Tell us about your childhood. Was fashion something you always wanted to do?
I grew up in Taiwan and fashion was definitely something I was interested in. My mother was very fashionable and her interest in fashion was likely a big influence on me. Even now, she still gives me some of her pieces and I love the idea of passing down a well-loved garment to the next generation.
When did the idea of creating a sustainable brand come about?
During my childhood in Taiwan, we had water shortages and I distinctly remember all these messages about limiting water use, conservation, etc. So the concept behind preserving natural resources was planted from a very early age.
When I started actually working in the industry, it hit me just how wasteful the industry is. Especially when fast fashion was hitting its peak, you realize disposable clothing became, to be worn once and discarded. By the same token, it was impossible to compete with these companies that are so price competitive. Now things are changing, and I think customers are a lot more aware of the damage done by fast fashion and are less sensitive to price.
How did you get your first job in fashion?
I actually worked at a hedge fund in finance for about two years after graduating but it just wasn’t working for me. I really felt that fashion was the right path. I remember being very apprehensive telling my parents but they were actually quite supportive and I ended up going to Parsons.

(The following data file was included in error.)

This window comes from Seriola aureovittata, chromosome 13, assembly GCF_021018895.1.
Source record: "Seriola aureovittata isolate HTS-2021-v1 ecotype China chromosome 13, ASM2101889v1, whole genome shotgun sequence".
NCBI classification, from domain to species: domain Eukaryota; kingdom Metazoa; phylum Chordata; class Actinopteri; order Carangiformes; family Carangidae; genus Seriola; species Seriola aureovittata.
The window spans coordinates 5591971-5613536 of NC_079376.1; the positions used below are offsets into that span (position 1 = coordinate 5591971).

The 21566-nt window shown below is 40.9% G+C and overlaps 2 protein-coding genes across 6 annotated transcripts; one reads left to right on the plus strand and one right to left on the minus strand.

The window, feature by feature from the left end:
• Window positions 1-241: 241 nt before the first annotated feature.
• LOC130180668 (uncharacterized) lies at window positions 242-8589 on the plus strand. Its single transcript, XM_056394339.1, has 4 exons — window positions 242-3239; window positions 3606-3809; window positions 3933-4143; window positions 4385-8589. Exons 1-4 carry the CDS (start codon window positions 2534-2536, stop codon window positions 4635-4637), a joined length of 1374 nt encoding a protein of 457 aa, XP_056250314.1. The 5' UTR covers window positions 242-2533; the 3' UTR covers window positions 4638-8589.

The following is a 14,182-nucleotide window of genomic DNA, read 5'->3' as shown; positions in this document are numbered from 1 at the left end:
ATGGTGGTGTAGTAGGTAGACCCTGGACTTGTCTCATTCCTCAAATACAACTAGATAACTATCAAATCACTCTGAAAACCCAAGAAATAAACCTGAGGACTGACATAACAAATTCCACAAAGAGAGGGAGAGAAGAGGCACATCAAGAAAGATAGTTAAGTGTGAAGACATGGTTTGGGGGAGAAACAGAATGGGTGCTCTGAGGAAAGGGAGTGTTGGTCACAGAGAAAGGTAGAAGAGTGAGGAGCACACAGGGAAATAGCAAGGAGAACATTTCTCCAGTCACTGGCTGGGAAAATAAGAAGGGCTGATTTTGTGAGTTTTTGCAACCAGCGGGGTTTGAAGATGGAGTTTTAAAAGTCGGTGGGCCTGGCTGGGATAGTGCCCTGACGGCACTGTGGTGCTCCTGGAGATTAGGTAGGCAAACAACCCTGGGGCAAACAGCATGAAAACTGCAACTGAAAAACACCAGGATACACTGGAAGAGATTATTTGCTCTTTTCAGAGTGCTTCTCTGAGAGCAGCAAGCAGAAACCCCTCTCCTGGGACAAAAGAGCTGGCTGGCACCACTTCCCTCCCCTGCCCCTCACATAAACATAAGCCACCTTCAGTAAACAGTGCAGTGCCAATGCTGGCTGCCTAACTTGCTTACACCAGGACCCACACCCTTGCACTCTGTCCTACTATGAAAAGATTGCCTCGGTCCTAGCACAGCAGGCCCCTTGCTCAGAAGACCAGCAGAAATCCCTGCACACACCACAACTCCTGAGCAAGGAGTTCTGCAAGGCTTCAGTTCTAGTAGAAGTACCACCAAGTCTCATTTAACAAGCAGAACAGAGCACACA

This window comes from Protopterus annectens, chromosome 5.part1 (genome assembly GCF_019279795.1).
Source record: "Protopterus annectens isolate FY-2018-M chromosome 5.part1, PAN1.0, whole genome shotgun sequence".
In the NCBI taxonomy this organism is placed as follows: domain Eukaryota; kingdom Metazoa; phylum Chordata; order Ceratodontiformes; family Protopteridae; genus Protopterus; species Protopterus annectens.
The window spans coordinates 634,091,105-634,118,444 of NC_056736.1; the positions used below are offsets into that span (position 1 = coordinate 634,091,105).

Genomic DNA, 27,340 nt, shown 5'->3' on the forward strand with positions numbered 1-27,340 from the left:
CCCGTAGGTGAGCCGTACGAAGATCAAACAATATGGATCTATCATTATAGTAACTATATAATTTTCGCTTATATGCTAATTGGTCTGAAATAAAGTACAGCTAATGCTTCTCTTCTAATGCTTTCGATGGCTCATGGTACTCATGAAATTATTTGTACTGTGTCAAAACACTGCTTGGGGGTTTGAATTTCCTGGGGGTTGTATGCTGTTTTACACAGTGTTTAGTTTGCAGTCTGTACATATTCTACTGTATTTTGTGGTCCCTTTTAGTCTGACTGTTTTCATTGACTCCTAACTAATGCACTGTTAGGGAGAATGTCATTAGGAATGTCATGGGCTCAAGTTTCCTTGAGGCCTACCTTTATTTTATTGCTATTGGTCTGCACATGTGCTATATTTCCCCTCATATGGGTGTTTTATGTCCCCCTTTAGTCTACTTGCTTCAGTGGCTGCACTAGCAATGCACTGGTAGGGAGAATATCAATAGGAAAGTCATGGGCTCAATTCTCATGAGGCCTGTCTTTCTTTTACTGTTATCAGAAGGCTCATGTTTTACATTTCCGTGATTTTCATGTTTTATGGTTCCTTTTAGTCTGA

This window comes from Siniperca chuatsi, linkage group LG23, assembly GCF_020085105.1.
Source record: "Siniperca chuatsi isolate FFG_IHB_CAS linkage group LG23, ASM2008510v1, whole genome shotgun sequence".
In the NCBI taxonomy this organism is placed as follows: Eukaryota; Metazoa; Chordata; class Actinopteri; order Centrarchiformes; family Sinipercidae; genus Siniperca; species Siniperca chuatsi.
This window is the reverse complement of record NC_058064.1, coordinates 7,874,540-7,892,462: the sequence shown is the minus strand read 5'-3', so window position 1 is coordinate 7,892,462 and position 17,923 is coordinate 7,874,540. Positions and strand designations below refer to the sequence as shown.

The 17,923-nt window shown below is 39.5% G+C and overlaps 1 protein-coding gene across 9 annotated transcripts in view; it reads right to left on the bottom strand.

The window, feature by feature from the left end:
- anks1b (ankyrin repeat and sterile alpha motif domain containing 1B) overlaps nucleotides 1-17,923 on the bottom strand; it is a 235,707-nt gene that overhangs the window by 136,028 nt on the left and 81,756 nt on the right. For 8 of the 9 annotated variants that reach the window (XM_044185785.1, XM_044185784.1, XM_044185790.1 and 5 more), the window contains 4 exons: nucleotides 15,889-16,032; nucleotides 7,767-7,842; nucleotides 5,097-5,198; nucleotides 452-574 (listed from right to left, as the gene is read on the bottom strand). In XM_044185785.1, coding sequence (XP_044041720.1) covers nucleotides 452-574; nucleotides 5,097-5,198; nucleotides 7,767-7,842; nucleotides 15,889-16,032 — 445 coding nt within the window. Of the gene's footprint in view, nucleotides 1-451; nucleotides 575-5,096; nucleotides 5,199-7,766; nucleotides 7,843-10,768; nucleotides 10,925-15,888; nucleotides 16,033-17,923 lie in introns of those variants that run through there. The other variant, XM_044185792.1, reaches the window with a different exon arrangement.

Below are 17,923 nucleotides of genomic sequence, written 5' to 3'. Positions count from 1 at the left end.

Tell us about the early days of LEYT.
I had just had my baby boy and I was at home on maternity leave. My husband started encouraging me to do something on my own. Although I was resistant at first, I started researching how to make clothes more eco-friendly and understanding more sustainable production methods. Plus, small things like getting sample yardage was proving to be a challenge - a lot of mills require sample yardages of 30-50 yards which, for a small brand, is a LOT.
I looked at mill after mill and I finally landed on a handwoven fabric which I just fell in love with. I loved the human aspect of something being made by hand while supporting the community that created it and preserving the tradition.
The fabric is loomed in Bangladesh.
That’s right. Bangladesh doesn’t have a great track record when it comes to fashion and interestingly, the factory owner came up with this idea because he wanted to create lasting change. I had spoken with many suppliers in India and Bangladesh and this one ended up working for me. The fabric is excellent quality and the factory is a fair trade supplier with everything from home goods to apparel. It was the perfect factory.
The cut and sew happens in New York City. This was personal to me and I wanted to contribute to the local economy here while maintaining top quality. It’s tough to do good quality control from thousands of miles away.